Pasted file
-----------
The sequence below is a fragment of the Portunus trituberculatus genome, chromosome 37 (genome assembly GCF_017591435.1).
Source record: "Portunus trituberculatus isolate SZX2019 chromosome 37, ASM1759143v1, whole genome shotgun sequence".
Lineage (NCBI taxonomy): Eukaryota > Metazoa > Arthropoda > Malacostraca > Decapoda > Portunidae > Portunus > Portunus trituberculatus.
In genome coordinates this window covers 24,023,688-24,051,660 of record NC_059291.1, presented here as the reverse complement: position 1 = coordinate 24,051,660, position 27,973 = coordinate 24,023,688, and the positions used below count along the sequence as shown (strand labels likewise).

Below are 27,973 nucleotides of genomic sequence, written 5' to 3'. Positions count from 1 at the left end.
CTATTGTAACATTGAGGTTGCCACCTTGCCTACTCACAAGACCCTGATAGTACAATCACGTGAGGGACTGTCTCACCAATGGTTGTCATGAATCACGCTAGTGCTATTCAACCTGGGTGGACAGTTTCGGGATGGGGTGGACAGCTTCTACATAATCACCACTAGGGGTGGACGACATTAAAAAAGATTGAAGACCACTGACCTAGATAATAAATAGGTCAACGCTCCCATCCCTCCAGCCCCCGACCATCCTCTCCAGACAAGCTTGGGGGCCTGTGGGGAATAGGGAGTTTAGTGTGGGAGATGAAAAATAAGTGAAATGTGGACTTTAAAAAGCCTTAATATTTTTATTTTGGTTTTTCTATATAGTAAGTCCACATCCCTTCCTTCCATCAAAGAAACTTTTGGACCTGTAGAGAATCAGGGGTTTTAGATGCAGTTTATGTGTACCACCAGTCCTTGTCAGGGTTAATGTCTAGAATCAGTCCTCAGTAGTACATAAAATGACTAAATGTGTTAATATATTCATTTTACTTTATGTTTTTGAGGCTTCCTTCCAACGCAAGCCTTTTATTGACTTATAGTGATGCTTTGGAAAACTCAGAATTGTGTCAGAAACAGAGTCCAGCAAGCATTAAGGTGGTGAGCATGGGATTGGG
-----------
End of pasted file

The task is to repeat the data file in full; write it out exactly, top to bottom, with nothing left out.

The sequence below is a fragment of the Portunus trituberculatus genome, chromosome 37 (genome assembly GCF_017591435.1).
Source record: "Portunus trituberculatus isolate SZX2019 chromosome 37, ASM1759143v1, whole genome shotgun sequence".
Lineage (NCBI taxonomy): Eukaryota > Metazoa > Arthropoda > Malacostraca > Decapoda > Portunidae > Portunus > Portunus trituberculatus.
In genome coordinates this window covers 24,023,688-24,051,660 of record NC_059291.1, presented here as the reverse complement: position 1 = coordinate 24,051,660, position 27,973 = coordinate 24,023,688, and the positions used below count along the sequence as shown (strand labels likewise).

Below are 27,973 nucleotides of genomic sequence, written 5' to 3'. Positions count from 1 at the left end.
CTATTGTAACATTGAGGTTGCCACCTTGCCTACTCACAAGACCCTGATAGTACAATCACGTGAGGGACTGTCTCACCAATGGTTGTCATGAATCACGCTAGTGCTATTCAACCTGGGTGGACAGTTTCGGGATGGGGTGGACAGCTTCTACATAATCACCACTAGGGGTGGACGACATTAAAAAAGATTGAAGACCACTGACCTAGATAATAAATAGGTCAACGCTCCCATCCCTCCAGCCCCCGACCATCCTCTCCAGACAAGCTTGGGGGCCTGTGGGGAATAGGGAGTTTAGTGTGGGAGATGAAAAATAAGTGAAATGTGGACTTTAAAAAGCCTTAATATTTTTATTTTGGTTTTTCTATATAGTAAGTCCACATCCCTTCCTTCCATCAAAGAAACTTTTGGACCTGTAGAGAATCAGGGGTTTTAGATGCAGTTTATGTGTACCACCAGTCCTTGTCAGGGTTAATGTCTAGAATCAGTCCTCAGTAGTACATAAAATGACTAAATGTGTTAATATATTCATTTTACTTTATGTTTTTGAGGCTTCCTTCCAACGCAAGCCTTTTATTGACTTATAGTGATGCTTTGGAAAACTCAGAATTGTGTCAGAAACAGAGTCCAGCAAGCATTAAGGTGGTGAGCATGGGATTGGG